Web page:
In the 1976 film The Man Who Fell To Earth, David Bowie’s alien character sits in front of a wall full of active television screens, each playing a different video feed, while he stares on, intently. To us, that wall looks like chaos, but Bowie’s character knows it contains vital information about the planet on which he has landed.
Similarly, for many CMOs learning the ins and outs of Twitter brand marketing, the modern Twitter stream looks a lot like Bowie’s “wall of information.” Indeed, I’ve talked with many business professionals who say they've experienced “social information overload” on Twitter. They’re following more than 100 (or 1,000) people, so every time they log on to the network, they feel like they're being hit with a barrage of disorganized tweets with little to no context.
While some people and brands have millions of followers, and they follow tens of thousands in return, the “follow the masses” strategy doesn’t typically translate into a useful Twitter stream. It can even give the impression that you or your company is only giving lip service to the vast majority of people you’re following.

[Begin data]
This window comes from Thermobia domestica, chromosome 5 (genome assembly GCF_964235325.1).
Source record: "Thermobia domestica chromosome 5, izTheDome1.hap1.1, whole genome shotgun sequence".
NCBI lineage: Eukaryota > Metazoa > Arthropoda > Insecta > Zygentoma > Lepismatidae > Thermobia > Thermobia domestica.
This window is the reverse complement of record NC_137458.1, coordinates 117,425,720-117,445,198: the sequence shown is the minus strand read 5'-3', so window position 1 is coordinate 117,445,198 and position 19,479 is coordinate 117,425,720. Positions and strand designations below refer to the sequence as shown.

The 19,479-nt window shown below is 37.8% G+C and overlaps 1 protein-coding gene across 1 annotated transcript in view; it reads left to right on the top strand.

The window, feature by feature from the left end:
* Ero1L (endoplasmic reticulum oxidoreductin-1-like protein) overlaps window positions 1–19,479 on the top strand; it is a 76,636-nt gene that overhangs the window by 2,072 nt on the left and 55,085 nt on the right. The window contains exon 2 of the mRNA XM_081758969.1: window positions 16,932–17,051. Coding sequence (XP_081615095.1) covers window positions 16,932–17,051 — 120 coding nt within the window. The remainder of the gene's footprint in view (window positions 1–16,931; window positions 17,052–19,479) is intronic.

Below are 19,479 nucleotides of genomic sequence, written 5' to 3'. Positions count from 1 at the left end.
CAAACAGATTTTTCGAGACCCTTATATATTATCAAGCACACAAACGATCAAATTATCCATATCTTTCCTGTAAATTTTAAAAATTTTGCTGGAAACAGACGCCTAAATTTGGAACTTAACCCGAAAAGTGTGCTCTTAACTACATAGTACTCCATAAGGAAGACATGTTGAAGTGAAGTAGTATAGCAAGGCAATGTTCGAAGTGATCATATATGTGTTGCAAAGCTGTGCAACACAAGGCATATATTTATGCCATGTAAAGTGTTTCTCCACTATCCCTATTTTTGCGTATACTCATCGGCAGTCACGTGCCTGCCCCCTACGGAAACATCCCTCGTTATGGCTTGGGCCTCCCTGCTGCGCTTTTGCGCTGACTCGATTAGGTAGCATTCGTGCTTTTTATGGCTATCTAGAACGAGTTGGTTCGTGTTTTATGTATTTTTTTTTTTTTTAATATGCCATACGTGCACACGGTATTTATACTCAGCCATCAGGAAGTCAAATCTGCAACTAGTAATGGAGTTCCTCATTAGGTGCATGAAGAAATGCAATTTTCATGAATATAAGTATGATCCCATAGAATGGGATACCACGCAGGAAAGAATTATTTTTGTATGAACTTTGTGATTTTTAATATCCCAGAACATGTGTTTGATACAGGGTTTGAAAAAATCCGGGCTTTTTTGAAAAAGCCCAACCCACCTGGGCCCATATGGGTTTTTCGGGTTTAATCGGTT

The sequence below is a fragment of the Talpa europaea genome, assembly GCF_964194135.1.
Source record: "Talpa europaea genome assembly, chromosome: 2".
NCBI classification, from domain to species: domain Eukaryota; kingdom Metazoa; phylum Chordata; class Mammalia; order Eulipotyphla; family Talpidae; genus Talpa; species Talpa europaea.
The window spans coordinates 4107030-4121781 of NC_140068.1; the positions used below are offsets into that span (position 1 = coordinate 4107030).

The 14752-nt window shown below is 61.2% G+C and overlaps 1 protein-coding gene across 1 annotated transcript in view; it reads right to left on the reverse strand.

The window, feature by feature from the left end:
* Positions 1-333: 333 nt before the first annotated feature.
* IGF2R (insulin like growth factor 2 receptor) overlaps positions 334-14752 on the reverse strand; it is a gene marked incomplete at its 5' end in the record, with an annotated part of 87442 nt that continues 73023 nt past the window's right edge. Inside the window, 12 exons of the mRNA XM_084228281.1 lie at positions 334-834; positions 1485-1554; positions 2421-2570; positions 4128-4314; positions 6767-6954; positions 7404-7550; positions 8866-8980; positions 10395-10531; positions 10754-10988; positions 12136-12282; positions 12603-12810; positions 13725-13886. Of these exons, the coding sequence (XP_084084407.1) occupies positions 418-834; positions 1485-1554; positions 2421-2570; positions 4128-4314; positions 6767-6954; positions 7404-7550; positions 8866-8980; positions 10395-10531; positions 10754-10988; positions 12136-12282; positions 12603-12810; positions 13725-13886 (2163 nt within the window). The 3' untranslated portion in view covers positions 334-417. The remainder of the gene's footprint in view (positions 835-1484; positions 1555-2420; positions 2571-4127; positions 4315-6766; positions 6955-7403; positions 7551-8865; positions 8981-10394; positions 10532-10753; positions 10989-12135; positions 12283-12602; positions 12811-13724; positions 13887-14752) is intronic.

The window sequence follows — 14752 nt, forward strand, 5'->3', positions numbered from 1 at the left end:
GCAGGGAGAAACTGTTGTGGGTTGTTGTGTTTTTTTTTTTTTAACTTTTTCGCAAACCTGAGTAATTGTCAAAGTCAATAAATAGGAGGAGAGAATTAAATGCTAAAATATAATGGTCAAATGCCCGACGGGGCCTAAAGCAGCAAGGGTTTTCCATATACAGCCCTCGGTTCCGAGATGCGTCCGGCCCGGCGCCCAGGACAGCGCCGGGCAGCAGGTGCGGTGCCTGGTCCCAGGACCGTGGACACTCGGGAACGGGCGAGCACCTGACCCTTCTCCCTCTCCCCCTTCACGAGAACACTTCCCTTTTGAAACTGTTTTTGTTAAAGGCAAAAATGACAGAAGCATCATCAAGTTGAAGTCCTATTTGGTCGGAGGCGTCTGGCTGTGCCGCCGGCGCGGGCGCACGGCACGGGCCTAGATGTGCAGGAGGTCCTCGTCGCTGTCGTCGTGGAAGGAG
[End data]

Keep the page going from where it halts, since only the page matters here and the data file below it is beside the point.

That said, Twitter offers a great way for you and your brand to keep a finger on the pulse of your industry. Here are five steps to bring clarity--and sanity--to the process.
1. Target Exactly Who You Want to Follow: For those of you getting started, make a note of who you think you or your brand should follow on Twitter. Consider everyone from industry leaders, company partners, and their CEOs, CMOs, and management team, to companies whose products and services complement yours. It’s also a good idea to follow reporters who cover your industry.
If you’ve been on Twitter for a while and feel like the tweets you’re seeing just aren’t relevant to you, the first thing to do is pare down the list of people you follow. Weed out the ones whose tweets you find to be irrelevant, and unfollow any phantom Twitterers who are missing in action. One of the biggest mistakes people make on Twitter is to follow everyone who follows them.You don’t need to follow every newspaper, television show, business contact, and friend you’ve ever known either. Just follow the people and companies that you either want to listen to, talk with, or that make sense for your company.
2. Group Your Followers Into Lists: While it isn’t expected that you memorize the Twitter handle and avatar of everyone you follow, it is expected that when you see a tweet of interest, you have some idea of the kind of person who sent it. You should be able to tell if they’re the CEO you had coffee with last week, the reporter you spoke with on the phone, or a company representative who’s tweeting about his lunch. Think about the kinds of people you follow and what groups (or lists) you could put them in. One list, for example, can be your company’s executives and investors. For Retrevo, one of my Twitter lists is a group of reporters who cover technology and e-commerce. These lists can be public or private, depending on whether you want others to see it.